ESA begins acoustic tests of the PLATO telescope

The presented image was taken inside the LEAF camera (Large European Acoustic Facility) of the ESTEC test center located in the Dutch city of Noordwijk. A structural model of the PLATO Space Telescope can be seen on it.

Tests of the PLATO telescope model in an acoustic chamber. Source: ESA/ G. Porter

The project of the PLATO telescope (PLAnetary Transits and Oscillations of Stars) was selected for implementation by ESA in 2014, its construction began in 2022. It is funded under the Cosmic Vision program. The Space Observatory will search for exoplanets using the photometric method by searching for small changes in the brightness of stars caused by the transits of planet-like bodies orbiting them.

The “eyes” of the new telescope will be a module of 26 cameras with an aperture of 12 cm, on which four CCD arrays capable of receiving 20.3-megapixel images will be installed. When working together, they will give a total field of 2.11 gigapixels, which will be a record in the history of space missions. Thanks to its configuration, PLATO will have a much larger field of view than the Kepler telescope and will be able to study relatively bright stars.

Last year, the prototype of the PLATO optical module passed a series of tests in a vacuum chamber, demonstrating its ability to withstand a stay in space. The next step was acoustic verification of the structural model of the spacecraft. In their course, it is exposed to the same vibrations that will occur during the launch of the telescope.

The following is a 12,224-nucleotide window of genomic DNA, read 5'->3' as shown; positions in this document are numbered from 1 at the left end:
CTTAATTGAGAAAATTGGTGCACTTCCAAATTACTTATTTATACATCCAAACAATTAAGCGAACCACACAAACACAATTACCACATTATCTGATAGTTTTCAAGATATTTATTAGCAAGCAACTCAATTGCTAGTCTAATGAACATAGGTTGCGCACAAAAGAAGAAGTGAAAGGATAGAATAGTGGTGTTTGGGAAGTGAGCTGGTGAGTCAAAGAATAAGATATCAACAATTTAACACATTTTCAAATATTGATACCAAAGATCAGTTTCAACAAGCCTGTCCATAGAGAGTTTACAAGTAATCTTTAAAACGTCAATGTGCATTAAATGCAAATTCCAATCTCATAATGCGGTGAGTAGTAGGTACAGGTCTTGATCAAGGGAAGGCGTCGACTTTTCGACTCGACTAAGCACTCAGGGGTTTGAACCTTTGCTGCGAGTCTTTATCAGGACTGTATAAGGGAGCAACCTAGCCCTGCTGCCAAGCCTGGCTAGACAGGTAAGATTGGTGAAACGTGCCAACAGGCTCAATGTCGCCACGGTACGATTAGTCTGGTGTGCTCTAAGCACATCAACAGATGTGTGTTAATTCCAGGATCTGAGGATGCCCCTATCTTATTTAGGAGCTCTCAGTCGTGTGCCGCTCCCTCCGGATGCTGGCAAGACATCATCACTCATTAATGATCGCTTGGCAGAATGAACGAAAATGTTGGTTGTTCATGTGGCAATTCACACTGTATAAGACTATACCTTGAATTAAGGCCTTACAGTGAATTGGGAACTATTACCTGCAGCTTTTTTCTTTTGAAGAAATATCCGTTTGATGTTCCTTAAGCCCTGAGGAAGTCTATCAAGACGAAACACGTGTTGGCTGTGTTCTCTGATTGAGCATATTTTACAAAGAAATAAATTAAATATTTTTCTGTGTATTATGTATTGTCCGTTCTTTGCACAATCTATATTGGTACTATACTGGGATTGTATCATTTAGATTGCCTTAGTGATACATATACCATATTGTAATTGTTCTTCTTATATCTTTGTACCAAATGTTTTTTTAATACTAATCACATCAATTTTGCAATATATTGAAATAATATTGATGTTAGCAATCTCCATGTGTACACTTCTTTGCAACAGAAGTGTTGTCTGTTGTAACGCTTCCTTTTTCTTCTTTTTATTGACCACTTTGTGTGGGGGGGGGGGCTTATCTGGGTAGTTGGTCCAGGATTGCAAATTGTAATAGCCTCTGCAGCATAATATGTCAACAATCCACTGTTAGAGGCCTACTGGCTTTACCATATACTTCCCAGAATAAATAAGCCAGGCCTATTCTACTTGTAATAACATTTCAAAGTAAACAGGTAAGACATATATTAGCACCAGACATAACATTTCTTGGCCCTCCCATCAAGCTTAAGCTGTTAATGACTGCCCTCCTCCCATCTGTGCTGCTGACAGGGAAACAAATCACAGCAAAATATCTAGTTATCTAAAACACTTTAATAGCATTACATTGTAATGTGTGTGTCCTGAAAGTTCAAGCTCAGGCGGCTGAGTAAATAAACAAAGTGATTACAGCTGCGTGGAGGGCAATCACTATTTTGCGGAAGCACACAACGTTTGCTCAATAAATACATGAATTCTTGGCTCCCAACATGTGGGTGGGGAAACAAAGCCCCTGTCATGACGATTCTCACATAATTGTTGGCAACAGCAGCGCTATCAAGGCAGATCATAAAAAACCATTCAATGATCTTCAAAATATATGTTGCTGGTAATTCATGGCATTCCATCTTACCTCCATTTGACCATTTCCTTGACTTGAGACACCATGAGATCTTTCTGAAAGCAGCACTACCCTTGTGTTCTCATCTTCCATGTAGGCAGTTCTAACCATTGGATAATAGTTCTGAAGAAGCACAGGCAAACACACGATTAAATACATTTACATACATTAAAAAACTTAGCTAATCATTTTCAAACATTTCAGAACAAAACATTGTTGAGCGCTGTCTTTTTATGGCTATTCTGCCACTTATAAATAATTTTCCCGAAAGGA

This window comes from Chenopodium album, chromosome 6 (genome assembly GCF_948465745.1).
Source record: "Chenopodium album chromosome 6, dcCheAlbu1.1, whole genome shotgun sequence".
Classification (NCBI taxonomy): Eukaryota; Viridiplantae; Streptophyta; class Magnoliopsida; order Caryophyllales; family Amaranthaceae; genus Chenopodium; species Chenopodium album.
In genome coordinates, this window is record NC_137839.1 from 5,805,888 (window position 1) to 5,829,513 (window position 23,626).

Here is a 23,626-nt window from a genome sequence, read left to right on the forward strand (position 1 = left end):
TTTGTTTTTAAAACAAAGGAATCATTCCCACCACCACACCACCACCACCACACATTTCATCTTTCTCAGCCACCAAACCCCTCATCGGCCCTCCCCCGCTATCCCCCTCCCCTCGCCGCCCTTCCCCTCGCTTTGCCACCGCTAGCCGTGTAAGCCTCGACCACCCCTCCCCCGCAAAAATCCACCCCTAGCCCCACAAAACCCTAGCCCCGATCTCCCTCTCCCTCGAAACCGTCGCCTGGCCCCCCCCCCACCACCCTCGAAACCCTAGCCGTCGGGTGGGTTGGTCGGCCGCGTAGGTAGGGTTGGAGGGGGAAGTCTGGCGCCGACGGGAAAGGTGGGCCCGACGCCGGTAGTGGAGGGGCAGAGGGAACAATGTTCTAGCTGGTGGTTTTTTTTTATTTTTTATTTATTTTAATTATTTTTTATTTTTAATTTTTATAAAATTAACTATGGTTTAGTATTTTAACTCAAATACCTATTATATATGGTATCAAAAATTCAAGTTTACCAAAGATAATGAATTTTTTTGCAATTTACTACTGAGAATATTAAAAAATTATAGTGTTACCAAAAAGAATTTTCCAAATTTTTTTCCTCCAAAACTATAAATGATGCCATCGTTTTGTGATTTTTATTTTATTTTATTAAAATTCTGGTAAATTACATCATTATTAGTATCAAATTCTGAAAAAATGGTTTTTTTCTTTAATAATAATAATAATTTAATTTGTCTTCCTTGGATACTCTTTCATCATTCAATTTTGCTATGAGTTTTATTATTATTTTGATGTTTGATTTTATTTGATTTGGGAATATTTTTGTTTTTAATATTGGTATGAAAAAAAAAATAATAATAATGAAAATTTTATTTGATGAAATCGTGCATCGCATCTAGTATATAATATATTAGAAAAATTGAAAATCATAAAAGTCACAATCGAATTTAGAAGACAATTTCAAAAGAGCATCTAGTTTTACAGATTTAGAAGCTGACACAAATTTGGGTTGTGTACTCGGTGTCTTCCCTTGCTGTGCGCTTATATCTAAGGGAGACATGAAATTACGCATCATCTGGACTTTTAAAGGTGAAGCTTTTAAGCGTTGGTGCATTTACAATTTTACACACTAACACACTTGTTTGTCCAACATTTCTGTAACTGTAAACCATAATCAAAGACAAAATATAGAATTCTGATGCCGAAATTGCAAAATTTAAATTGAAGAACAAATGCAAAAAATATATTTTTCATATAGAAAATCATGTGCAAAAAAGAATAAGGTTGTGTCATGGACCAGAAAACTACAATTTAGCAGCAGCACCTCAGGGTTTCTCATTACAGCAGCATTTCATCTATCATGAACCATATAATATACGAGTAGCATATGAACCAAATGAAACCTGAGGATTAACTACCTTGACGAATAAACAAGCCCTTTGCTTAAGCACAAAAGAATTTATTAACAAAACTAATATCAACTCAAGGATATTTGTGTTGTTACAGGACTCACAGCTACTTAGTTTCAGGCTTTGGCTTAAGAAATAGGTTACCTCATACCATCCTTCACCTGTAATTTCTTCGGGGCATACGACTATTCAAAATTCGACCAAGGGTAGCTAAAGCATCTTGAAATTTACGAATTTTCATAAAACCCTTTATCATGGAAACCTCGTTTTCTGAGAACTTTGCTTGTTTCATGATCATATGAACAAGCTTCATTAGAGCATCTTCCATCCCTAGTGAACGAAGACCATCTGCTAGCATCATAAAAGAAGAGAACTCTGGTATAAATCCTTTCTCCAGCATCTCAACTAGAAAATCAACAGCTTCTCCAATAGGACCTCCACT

Acoustic tests are carried out in the LEAF chamber. Its length is 11 meters, width is 9 meters, height is 16.5 meters. On one of the walls there are several noise horns, similar in design to ordinary speakers. Nitrogen is supplied through the horns, which can create noise up to 156 decibels. The chamber is surrounded by a layer of concrete 0.5 meters thick.

At the moment, the launch of PLATO is scheduled for 2026. It will be brought to Lagrange Point L₂ of the Sun-Earth system and will accompany the James Webb Telescope and the recently launched Euclid Telescope. The main priority of the mission will be the search for exoplanets in the habitable zone around yellow dwarfs.

According to

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